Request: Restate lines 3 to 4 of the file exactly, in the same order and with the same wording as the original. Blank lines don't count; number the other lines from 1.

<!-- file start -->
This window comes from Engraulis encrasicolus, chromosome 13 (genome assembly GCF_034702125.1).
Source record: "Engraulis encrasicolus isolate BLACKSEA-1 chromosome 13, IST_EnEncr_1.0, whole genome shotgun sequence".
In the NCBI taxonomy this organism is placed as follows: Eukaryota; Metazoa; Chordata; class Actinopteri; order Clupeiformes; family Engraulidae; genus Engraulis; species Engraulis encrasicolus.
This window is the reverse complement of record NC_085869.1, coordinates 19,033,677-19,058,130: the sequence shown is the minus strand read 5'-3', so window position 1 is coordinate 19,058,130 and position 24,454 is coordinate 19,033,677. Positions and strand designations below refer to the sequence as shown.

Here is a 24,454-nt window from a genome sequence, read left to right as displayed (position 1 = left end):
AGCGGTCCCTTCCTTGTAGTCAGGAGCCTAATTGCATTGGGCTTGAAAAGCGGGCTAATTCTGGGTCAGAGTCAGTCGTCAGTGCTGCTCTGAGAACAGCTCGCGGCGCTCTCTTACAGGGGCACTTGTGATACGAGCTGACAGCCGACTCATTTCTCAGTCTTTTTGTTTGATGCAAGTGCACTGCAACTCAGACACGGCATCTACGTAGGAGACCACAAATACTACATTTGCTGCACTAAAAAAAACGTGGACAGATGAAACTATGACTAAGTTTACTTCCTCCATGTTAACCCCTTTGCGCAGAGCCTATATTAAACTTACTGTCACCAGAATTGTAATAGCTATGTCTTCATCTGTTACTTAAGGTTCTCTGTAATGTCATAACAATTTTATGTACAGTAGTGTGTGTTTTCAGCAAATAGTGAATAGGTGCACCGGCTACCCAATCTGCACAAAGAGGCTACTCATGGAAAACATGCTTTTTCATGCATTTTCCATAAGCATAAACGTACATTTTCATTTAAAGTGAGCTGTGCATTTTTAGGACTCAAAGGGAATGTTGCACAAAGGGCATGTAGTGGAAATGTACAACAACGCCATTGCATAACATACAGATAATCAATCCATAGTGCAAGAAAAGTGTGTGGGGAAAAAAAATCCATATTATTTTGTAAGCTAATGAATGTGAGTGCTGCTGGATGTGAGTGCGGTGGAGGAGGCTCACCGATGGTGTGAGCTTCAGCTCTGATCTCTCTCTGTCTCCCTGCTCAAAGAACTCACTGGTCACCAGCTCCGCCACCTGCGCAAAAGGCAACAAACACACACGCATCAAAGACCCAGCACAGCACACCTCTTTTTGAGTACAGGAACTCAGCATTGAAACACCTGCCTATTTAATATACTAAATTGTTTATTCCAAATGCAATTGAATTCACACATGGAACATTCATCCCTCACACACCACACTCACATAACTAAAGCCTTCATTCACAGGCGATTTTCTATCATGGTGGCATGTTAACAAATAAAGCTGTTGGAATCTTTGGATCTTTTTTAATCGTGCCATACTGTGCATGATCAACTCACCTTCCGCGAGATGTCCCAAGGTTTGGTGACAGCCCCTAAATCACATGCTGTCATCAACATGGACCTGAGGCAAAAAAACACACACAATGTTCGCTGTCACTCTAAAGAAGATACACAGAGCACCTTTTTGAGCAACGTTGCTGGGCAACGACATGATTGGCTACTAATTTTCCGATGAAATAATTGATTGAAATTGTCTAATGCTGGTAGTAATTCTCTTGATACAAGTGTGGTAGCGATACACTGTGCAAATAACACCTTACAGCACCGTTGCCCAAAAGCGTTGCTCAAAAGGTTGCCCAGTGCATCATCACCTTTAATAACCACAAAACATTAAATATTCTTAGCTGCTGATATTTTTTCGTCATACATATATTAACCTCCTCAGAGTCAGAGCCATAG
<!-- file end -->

In the NCBI taxonomy this organism is placed as follows: Eukaryota; Metazoa; Chordata; class Actinopteri; order Clupeiformes; family Engraulidae; genus Engraulis; species Engraulis encrasicolus.
This window is the reverse complement of record NC_085869.1, coordinates 19,033,677-19,058,130: the sequence shown is the minus strand read 5'-3', so window position 1 is coordinate 19,058,130 and position 24,454 is coordinate 19,033,677. Positions and strand designations below refer to the sequence as shown.